Recently on Facebook, I mentioned that I was “trying to piece together a Quaker philosophy of church-planting.” Before I knew it, I had dozens of comments, ranging from skepticism at the very idea of church-planting to excited messages expressing that this was something that God was laying on their hearts, as well. It felt like there was quite a bit of energy around this topic, and so I set up a Facebook group called “Quaker Church-Planters” as a point of connection for folks who are interested in exploring how we can, “gather people into fellowships where Jesus Christ is known, loved and obeyed as Teacher and Lord.”(1) As of this writing, the group has over fifty members. Not bad for a branch of Christianity that is notoriously bad at sharing its faith!
Starting a Facebook group was easy; just a few clicks, and we were on our way. But it is another matter entirely to empower and equip Friends to live into the call that Jesus issued in Matthew 28. That is going to take some real time and dedication. We need to be praying, studying the Scriptures, looking into what our heritage as Quakers has to teach us, and reaching out to one another to support each one in living into the mission that God has for us. And we are called to act. When we have prayed, and studied, and considered what Christ is demanding of us, it will soon be time to take our first steps into the mission field.
Christians in the West have long talked about “missions” or “missionary” work exclusively in terms of sending missionaries to foreign countries – preferably countries with non-white peoples, non-European languages, and cultural and economic systems different from Western European civilization. In this model of missions, Europe and its predominantly European colonies were understood to be the homeland of Christianity. Christendom – a cultural, religious, political and economic system based in Europe and North America – was the bulwark of the Christian faith. These were societies where the work of missions had long ago been accomplished, and the role of these mature Christian societies was to send missionaries to the rest of the world. Only by “bringing light to the darkness” of Africa, Asia and Latin America could the cause of Christ be won.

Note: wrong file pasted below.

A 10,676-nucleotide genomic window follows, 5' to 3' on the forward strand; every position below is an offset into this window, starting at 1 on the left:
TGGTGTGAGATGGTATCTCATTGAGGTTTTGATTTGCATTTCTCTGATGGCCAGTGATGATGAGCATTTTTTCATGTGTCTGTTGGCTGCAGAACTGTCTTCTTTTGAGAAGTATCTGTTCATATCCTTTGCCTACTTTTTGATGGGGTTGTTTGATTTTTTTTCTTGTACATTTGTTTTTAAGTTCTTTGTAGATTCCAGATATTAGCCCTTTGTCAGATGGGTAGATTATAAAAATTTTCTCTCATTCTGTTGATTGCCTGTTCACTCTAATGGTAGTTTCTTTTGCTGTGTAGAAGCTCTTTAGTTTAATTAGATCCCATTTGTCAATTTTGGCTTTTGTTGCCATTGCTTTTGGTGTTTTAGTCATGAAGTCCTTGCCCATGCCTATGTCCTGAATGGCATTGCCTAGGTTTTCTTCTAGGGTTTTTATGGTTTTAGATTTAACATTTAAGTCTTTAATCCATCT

There were many problems with this model, not the least of which was the culturally and economically imperialist assumptions that were often interlaced with the good intentions and sincere faith of many Western missionaries. The fundamental problem with the colonial model of missions, however, was not cultural or economic imperialism – as sinful as those excesses were and are. The core flaw in the colonialist mindset was the assumption that the West possessed Jesus Christ, and that we had to deliver him to those outside of Western Christendom who had no access to him.
This mindset remains in force in many circles today, as we see with initiatives like the Joshua Project. Many well-intentioned Western Christians believe that their primary mission is to get the word out to non-European ethnic groups, convincing them to become Christians in the Evangelical tradition. Still, the assumption is that we in the West “have Jesus.” The United States and Europe are steeped in fifteen-hundred years of Christian tradition. Our cities are filled with Bibles, church buildings, denominational headquarters and missionary societies. From all outward signs, the Gospel has been preached to the West. “Mission accomplished.”
But this colonial mindset misses the point. Jesus is not a “thing” that we can possess as a culture. Jesus is not a mythical character consigned to ancient texts; nor is he a distant observer, peering down from his heavenly throne. Jesus is risen, and he lives among us by his Spirit. We do not possess Jesus as a society any more than the Pharisees did. We can abuse him, misrepresent him, even crucify him like our spiritual forbears – but we will never own him. Jesus is the sovereign Lord of all nations – England and France, America and Spain, Nepal and Arabia. He lives in the most remote, non-Christian village of Indonesia, just as he does in Rome – and he reigns in any heart that will accept him, regardless of whether they have heard the gospel story or accepted a particular group’s interpretation of Christianity.